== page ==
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If we can produce perfect AI do we fully understand the brain?

Imagine the following hypothetical scenario:

From the collaboration of scientists and engineers around the world, a robot has been built that has the exact same motor, cognitive and perceptual capacities of the average human. It is able to learn facts, faces, patterns, and languages, can navigate complex environments, recognize handwriting, discriminate different visual inputs, self-reflect, etc. For any given input, it responds exactly like you or I might. This is a truly high-tech device!
In fact, there are some that claim that the mere existence of such a machine (without looking inside or knowing how it works) is sufficient evidence to say that we understand how the human brain works. There are others that disagree.


Where would you stand on this issue? Do you believe that such an assessment is fair to make? Why or why not? What do you think it means to “understand” how the brain works?

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    Jan 14 2013: An intelligence, in the most comprehensive sense of the word, can never fully understand itself. There will always be an impermeable existential/cognitive barrier that only a separate, higher intelligence would have any chance of surpassing.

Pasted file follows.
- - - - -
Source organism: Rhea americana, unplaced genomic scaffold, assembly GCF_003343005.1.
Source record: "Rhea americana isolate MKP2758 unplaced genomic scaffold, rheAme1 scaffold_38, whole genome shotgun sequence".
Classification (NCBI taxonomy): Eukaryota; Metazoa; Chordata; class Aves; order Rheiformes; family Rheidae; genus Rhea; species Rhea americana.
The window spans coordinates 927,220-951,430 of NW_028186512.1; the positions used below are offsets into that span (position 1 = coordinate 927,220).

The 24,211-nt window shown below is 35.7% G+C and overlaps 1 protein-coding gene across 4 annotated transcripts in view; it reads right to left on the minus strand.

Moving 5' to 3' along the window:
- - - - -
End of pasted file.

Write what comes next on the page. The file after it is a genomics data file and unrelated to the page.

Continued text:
Therefore, AI, or anything else our own brain creates will always be level with (at best), or several notches below, our own capabilities - no matter how big the collaboration of scientists and engineers.

    Another point is that self-understanding is absolutely NOT just down to a collaboration of science and engineering. Unless those two disciplines can get to grips with everything that constitutes "Multiple Intelligences" (including, dare I say it, "spiritual intelligence"), then we will remain light-years away from a true understanding:

    http://www.infed.org/thinkers/gardner.htm

    To use a rather silly analogy, a vacuum cleaner could never fully suck itself up, but a bigger, more powerful one potentially could...

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